On June 16, 2012, female students at the University of Khartoum mounted a demonstration that released a wave of protest on campuses and major towns across Sudan. The young women exited the university gates chanting “Freedom, freedom,” demanding the “liberation” of their campus from the grip of the National Intelligence and Security Services (NISS) and the reversal of a 35 percent hike in bus and train fares announced earlier by the government.
While the attention of the Western and Arab media has focused on the historic victory of the Muslim Brotherhood’s presidential candidate in Egypt, street protests of a scale not witnessed for two decades continued into their second week in Khartoum and other major Sudanese cities. Anti-government protests, initially led by students from the University of Khartoum, have inspired similar nationwide demonstrations in al-Obeid, Kosti, al-Gadaref, Port Sudan, Wad Medani and Atbara.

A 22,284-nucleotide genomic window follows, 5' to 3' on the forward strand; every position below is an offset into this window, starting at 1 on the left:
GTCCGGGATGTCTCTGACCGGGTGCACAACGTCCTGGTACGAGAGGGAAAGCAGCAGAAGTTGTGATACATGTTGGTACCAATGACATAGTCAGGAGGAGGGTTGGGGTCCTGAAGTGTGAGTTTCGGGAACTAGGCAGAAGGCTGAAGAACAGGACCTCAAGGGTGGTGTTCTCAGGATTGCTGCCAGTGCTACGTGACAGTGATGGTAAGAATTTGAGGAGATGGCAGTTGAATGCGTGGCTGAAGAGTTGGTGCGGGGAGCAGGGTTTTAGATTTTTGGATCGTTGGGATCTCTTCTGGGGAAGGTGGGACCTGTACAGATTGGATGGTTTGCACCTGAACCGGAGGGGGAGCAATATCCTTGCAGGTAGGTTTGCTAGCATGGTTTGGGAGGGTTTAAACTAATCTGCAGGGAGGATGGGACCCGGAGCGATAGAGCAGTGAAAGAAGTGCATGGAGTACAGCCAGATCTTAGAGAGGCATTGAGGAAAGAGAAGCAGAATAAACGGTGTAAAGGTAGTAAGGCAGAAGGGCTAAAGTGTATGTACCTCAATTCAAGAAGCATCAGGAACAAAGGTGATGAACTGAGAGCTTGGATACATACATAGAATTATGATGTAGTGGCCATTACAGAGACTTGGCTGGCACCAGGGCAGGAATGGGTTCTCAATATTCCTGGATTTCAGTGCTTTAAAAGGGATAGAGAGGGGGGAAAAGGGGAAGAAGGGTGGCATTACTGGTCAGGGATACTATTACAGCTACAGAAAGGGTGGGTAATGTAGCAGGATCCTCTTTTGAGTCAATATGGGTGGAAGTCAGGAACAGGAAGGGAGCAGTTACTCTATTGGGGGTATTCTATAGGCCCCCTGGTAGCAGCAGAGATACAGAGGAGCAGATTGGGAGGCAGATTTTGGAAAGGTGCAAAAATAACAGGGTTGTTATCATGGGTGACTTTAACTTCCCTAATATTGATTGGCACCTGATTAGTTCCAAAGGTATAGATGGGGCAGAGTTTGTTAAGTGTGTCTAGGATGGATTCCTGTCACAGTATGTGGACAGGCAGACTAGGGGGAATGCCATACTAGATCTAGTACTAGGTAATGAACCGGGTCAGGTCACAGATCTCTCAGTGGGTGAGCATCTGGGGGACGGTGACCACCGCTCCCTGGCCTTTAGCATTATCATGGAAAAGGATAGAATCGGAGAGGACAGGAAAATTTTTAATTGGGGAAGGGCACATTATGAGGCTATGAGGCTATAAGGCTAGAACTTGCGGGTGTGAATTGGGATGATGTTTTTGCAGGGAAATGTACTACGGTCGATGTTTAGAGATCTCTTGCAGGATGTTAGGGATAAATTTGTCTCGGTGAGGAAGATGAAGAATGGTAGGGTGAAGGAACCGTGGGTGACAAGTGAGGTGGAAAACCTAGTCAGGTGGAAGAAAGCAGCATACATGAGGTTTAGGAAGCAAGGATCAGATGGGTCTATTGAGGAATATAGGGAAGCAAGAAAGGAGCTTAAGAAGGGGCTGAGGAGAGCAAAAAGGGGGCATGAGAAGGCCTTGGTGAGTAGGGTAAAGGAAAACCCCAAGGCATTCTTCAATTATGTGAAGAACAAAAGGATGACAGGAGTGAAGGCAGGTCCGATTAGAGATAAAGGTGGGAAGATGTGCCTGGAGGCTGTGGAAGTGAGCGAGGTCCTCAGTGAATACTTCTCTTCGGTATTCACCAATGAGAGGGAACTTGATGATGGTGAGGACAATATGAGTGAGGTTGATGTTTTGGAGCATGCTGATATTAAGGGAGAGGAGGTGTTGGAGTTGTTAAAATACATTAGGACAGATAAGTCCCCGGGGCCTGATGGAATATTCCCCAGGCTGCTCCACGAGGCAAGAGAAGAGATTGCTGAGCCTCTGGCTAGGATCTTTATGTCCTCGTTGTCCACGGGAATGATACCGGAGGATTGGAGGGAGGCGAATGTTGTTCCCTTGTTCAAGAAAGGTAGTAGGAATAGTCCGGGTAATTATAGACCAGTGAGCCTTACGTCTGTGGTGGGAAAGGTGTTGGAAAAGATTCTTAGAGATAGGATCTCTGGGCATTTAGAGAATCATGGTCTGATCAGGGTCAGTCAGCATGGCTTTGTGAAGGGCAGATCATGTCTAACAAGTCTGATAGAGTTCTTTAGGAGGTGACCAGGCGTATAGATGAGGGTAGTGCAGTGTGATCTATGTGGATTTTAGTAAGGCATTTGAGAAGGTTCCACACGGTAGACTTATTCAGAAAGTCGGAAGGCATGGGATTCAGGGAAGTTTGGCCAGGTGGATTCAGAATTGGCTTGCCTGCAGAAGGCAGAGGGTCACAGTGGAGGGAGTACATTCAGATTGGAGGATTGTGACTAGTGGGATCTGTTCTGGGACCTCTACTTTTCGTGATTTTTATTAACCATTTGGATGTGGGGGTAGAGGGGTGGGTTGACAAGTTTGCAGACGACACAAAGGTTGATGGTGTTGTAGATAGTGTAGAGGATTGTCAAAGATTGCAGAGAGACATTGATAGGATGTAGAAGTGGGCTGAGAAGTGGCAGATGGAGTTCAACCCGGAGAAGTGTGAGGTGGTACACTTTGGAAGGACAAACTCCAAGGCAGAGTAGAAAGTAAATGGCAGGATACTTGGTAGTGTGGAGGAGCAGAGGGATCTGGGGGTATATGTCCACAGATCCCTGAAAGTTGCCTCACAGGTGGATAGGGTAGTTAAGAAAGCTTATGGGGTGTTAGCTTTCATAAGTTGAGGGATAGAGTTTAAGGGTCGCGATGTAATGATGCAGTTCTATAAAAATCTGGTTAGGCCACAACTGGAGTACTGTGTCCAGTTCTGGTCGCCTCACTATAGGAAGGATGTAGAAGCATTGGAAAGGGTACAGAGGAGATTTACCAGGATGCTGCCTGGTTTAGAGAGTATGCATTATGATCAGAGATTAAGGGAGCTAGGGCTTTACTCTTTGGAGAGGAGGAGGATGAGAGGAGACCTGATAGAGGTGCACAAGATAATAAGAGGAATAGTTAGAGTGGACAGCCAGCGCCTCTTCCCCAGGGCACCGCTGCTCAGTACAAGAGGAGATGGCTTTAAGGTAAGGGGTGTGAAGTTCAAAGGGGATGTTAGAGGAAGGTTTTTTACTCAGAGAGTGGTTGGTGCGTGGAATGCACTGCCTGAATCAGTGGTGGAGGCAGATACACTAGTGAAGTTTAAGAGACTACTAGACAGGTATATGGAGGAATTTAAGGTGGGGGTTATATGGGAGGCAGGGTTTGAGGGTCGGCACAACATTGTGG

On July 9, 2011, tens of thousands of South Sudanese gathered in the capital city of Juba at the mausoleum of rebel leader John Garang to celebrate the creation of their new state. Six months earlier, these jubilant crowds had voted in a referendum for independence from northern Sudan; more than 98 percent cast their ballots in favor of secession.